In dialectical behavior therapy (DBT), skills for managing intense emotions and negotiating social relationships are taught to the client through a structured psychotherapy program. Since its development to curb chronic suicidal impulses, it has been used for borderline personality disorder, emotion dysregulation, and many other psychiatric conditions. A six-month to a year-long program consists of group instruction and individual therapy sessions, both conducted every week.
Essentially, dialectical behavior therapy acknowledges that life is complex and health is an ongoing process hammered out through a continuous dialogue with oneself and others. Balance is continually sought, and powerful negative emotions are investigated to discover their truth.
The DBT approach recognizes that change is necessary within the context of acceptance of situations and that feelings are constantly changing, often paradoxical, without getting caught up in them. In therapy teaching, therapists help patients accept the messy nature of thought. Science and practice interact in DBT.
Dialectical Behavior Therapy: What Makes It Special?
Dialectical therapy involves bringing together two opposites in therapy — acceptance and change — for better results than alone.
This approach emphasizes accepting the patients’ experiences as a way for therapists to reassure them — while simultaneously working to change their negative behaviors.
There are four parts to a standard comprehensive DBT:
- Therapy on an individual basis
- Training in group skills
- Between sessions, phone coaching may be needed if a crisis arises
- Provider consultation group to stay motivated and discuss patient care
A patient agrees to do homework to practice new skills. As part of this program, a person must fill out daily “diary cards” to track over 40 emotions, urges, behaviors, and skills, such as lying, self-injury, or self-respect.
Techniques Used in DBT
Here are some of the most commonly used methods:
A significant benefit of DBT is the development of mindfulness skills.4 Mindfulness helps you live in the present or to live in the moment. The goal is to tune in to what’s happening inside (your thoughts, feelings, sensations, and impulses) and what’s happening around you (what you see, hear, smell, and touch) nonjudgmentally using your senses.
You can use mindfulness skills when experiencing emotional pain to slow down and utilize healthy coping skills. Also, the strategy can help you avoid impulsive behaviors and automatic negative thoughts.
It is essential to develop distress tolerance skills to accept yourself and your current situation. There are several techniques that DBT teaches for handling a crisis, including:
- Enhancing the moment
- A self-soothing process
- Considering the pros and cons of not tolerating distress
By preparing yourself for intense emotions and empowering yourself to cope with them with a more positive outlook, you can cope with them more healthily and productively.
Being interpersonally effective allows you to express your needs and say “no” while maintaining a positive and healthy relationship. As a result, you will be able to listen and communicate more efficiently, deal with challenging people, and respect yourself and others.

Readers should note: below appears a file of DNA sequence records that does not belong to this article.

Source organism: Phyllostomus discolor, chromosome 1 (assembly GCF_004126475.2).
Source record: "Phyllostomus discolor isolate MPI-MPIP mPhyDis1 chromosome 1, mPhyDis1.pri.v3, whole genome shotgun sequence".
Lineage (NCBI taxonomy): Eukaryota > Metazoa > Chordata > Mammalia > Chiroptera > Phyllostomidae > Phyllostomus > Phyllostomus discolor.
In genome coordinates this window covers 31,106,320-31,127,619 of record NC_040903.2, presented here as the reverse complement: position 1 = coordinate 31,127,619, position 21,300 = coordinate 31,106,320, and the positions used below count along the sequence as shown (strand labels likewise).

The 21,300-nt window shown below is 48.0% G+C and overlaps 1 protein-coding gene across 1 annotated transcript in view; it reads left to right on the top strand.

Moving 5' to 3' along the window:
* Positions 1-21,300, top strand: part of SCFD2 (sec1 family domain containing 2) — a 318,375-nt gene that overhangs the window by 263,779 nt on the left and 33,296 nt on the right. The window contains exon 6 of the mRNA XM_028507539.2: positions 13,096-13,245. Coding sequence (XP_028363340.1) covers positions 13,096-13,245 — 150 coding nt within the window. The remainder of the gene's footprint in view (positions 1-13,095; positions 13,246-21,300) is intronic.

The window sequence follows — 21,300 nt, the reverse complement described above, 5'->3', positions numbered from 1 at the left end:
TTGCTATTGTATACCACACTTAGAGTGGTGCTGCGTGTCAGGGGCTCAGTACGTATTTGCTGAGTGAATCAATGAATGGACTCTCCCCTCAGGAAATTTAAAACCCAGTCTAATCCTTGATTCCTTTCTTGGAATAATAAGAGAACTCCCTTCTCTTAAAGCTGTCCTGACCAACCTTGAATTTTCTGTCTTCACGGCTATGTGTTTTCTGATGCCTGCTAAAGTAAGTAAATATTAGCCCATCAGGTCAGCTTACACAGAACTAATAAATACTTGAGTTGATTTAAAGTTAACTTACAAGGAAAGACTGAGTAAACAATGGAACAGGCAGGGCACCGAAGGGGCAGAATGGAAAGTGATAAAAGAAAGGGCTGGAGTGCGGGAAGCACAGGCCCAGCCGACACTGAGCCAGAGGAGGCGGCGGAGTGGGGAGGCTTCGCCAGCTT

When you regulate your emotions, you can navigate powerful feelings more effectively. You will learn skills that will help you identify, name, and change your feelings.
Anger, for example, is an intense negative emotion. Recognizing and coping with it will reduce your emotional vulnerability and enhance your emotional experiences.
In what situations is dialectical behavior therapy (DBT) used?
People with difficulty managing and regulating emotions benefit from dialectical behavior therapy (DBT).
A wide range of mental health conditions can be treated and managed with DBT, including:
- Borderline personality disorder (BPD).
- Behavior that is suicidal.
- Post-traumatic stress disorder (PTSD).
- Substance use disorder.
- Eating disorders
To understand why DBT is effective for treating these conditions, it’s essential to know that each is associated with unhealthy or problematic attempts to control intense negative emotions. DBT aims to help people find healthier ways to cope rather than relying on effort that causes problems.
Where can I find a DBT therapist?
Therapy can be provided by a psychiatrist (a medical doctor who can prescribe medication), a psychiatric nurse, a psychologist, a social worker, or a family therapist.
It can also be challenging to find the right therapist for DBT therapy. Don’t lose hope. Get a referral for a dialectical behavior therapist from someone you trust, such as your primary care provider or a friend.
Local and state psychological associations can also help you find therapists online.
If you’re looking for a therapist, make sure they’re licensed and state-certified and treat your concerns (such as eating disorders, borderline personality disorder, self-harm, etc.).
The majority of therapists’ websites list the conditions and problems they treat. Before choosing, call or email the therapist’s office with your questions.
Consider asking a potential DBT therapist the following questions:
- In what capacity have you been trained in DBT?
- Is your DBT comprehensive, or are you modifying it? What are the reasons for not implementing comprehensive DBT?
- Are you a member of a DBT consultation team?
- Regarding phone calls and emails during the week, what is your policy?
- How much time will you initially ask me to commit to the entire therapy process?
Dialectical Behavior Therapy (DBT) is a powerful and effective treatment for many mental health issues. It takes commitment and dedication, but the results are worth it. With the right therapist and a willingness to put in the work, DBT can help you make lasting changes in your life.